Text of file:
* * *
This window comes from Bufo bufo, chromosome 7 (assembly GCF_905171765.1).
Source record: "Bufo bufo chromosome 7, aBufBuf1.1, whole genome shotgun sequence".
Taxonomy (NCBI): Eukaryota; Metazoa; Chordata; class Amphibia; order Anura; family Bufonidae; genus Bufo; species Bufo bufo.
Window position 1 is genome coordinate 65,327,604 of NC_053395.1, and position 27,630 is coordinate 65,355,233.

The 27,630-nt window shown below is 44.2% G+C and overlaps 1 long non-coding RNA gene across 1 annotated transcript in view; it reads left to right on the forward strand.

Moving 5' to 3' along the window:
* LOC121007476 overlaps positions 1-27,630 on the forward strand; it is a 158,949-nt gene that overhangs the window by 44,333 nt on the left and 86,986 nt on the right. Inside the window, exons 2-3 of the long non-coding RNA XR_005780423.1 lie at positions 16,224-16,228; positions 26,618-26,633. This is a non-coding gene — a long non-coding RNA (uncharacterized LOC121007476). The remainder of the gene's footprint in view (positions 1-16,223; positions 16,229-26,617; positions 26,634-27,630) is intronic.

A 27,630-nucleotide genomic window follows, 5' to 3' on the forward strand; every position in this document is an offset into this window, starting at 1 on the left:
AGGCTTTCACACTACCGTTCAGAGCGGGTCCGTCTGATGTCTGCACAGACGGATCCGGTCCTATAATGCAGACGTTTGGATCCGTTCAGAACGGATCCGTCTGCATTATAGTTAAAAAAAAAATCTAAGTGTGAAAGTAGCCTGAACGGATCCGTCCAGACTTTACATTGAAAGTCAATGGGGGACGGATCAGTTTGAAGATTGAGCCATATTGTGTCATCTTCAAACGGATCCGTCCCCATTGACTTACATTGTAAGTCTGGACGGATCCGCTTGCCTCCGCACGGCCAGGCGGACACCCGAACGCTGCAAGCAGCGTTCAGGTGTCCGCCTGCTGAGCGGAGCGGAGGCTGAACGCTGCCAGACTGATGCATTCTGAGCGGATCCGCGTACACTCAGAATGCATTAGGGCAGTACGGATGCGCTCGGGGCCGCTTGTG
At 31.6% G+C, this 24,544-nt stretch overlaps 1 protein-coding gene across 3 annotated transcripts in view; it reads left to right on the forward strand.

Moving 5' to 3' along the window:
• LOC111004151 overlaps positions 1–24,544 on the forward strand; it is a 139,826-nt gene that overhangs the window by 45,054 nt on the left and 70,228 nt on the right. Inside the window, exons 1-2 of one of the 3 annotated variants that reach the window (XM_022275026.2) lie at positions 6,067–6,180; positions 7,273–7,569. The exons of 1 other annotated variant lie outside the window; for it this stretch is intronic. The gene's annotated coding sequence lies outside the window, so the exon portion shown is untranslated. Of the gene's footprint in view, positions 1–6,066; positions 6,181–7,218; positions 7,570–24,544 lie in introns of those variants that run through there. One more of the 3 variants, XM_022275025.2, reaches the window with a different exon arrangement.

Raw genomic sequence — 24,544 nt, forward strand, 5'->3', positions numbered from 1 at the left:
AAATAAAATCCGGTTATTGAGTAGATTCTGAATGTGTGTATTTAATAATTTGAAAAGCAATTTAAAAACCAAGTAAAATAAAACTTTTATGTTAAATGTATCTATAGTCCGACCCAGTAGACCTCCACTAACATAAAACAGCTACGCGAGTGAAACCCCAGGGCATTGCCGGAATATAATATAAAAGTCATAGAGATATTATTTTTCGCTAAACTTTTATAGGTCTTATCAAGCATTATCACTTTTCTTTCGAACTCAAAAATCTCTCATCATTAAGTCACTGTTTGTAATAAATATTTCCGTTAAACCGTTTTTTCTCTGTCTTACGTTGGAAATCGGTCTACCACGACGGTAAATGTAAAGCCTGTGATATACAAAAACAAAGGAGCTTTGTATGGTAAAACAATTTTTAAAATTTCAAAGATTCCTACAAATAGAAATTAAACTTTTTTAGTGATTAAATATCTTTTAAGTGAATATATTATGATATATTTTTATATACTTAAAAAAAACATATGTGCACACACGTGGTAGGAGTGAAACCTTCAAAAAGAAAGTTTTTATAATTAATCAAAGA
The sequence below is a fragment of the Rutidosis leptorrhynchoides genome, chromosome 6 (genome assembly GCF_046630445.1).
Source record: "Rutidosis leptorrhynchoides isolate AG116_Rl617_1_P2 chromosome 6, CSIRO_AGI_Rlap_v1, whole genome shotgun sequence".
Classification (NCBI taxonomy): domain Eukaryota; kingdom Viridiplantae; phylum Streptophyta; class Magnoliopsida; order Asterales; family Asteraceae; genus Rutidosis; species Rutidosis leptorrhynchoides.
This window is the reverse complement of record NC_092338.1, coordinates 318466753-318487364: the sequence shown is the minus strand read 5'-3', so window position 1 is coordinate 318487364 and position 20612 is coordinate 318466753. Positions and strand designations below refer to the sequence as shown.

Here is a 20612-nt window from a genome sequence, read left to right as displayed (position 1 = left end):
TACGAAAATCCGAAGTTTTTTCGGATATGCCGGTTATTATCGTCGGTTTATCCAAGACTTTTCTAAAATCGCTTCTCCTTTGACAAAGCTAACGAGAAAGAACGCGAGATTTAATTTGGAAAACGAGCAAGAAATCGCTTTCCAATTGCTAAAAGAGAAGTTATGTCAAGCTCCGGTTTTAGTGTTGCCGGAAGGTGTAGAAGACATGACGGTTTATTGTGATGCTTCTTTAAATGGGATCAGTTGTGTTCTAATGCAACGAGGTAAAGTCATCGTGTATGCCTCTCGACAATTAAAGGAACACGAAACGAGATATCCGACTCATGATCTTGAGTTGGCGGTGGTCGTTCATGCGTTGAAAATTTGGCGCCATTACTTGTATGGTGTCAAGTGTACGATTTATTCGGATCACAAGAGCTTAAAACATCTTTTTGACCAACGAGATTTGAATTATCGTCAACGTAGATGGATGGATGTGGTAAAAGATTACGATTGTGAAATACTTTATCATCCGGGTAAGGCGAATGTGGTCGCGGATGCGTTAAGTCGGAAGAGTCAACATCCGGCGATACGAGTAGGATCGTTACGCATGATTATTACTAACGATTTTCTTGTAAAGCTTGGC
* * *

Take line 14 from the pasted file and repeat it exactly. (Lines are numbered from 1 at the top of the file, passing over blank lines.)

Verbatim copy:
AAATAAAATCCGGTTATTGAGTAGATTCTGAATGTGTGTATTTAATAATTTGAAAAGCAATTTAAAAACCAAGTAAAATAAAACTTTTATGTTAAATGTATCTATAGTCCGACCCAGTAGACCTCCACTAACATAAAACAGCTACGCGAGTGAAACCCCAGGGCATTGCCGGAATATAATATAAAAGTCATAGAGATATTATTTTTCGCTAAACTTTTATAGGTCTTATCAAGCATTATCACTTTTCTTTCGAACTCAAAAATCTCTCATCATTAAGTCACTGTTTGTAATAAATATTTCCGTTAAACCGTTTTTTCTCTGTCTTACGTTGGAAATCGGTCTACCACGACGGTAAATGTAAAGCCTGTGATATACAAAAACAAAGGAGCTTTGTATGGTAAAACAATTTTTAAAATTTCAAAGATTCCTACAAATAGAAATTAAACTTTTTTAGTGATTAAATATCTTTTAAGTGAATATATTATGATATATTTTTATATACTTAAAAAAAACATATGTGCACACACGTGGTAGGAGTGAAACCTTCAAAAAGAAAGTTTTTATAATTAATCAAAGA